newfiesmum Banned

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    A very quick meet and greet on lead to start with, I would say, just a few seconds, then walk off. Bring her back for a second go round and see how she behaves. You won't know until you try.
     
  5. Cleo38

    Cleo38 PetForums VIP

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    I know, I think sometimes it's so easy just to stick to our usual walks but I know this really isn't helping her issues.

    Well, Sunday it is then!!! :D
     
  6. RobD-BCactive

    RobD-BCactive PetForums VIP

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    You don't want your girl frightened and over-whelmed do you?

    So there's no answer, but to watch her body language and play it by ear. If she meets some handsome dog she wants to flirt with, then very good :)

    There's nothing to gain by planning set distances. If you do meet sensible dog owner with non-reactive dog who's motivated to help, then walking along quietly in same direction and letting things settled does seem to relax situations.

    I'm not very keen on staying stationary too long, as that's when other dogs shows up, or play focusses on resources causing a bone (bad pun sorry!) of contention.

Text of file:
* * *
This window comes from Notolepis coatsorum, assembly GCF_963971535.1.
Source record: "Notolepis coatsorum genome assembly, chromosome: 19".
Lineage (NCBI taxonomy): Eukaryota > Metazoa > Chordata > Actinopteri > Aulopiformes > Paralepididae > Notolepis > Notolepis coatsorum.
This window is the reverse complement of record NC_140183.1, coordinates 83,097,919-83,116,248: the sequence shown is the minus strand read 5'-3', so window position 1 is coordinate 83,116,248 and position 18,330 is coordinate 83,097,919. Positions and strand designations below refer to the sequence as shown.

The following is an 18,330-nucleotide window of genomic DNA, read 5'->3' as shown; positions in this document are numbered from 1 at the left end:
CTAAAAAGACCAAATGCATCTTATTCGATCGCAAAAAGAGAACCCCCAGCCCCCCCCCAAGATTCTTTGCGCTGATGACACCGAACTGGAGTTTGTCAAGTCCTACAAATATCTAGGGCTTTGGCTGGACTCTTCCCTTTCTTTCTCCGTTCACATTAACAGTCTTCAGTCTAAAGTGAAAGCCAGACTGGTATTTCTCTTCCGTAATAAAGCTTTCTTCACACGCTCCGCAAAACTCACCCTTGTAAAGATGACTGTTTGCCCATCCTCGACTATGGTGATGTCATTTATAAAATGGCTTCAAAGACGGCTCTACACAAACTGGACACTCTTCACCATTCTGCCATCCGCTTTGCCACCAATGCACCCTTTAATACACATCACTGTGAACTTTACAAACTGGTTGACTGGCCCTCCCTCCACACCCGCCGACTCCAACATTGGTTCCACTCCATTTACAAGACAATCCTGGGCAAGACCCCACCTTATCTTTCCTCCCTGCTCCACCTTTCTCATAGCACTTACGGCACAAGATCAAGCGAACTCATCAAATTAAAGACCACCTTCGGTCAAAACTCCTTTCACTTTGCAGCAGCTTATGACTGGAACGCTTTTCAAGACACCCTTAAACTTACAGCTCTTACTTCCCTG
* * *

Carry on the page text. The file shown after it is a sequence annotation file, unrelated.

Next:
7. tripod

    tripod PetForums VIP

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    Its not advisable to "take the plunge". It is important that dogs are kept below threshold. That may mean working on proximity or indeed keeping the numbers or types of dogs to a level she can cope with.

    You can't expect her to be able to focus and keep her arousal under control going from zero dogs to lots and lots.

    I don't believe that you should keep her away from other dogs either. Be selective to whom she is introduced though, and only one at a time.

    Approach a dog but require calm behavours from her for progress, literally one step at a time ;)

    If you are worried about her 'kicking off' then this may not be the place for her yet.
    It is likely that her arousal levels escalate too fast hence things getting more serious.

    It may appear that she is quiet when surrounded by lots of dogs but this may be that she has been flooded and is overwhelmed.

    Introducing her dogs under strict and close supervision may be helpful but the types of dogs should be chosen carefully.
     
  8. Cleo38

    Cleo38 PetForums VIP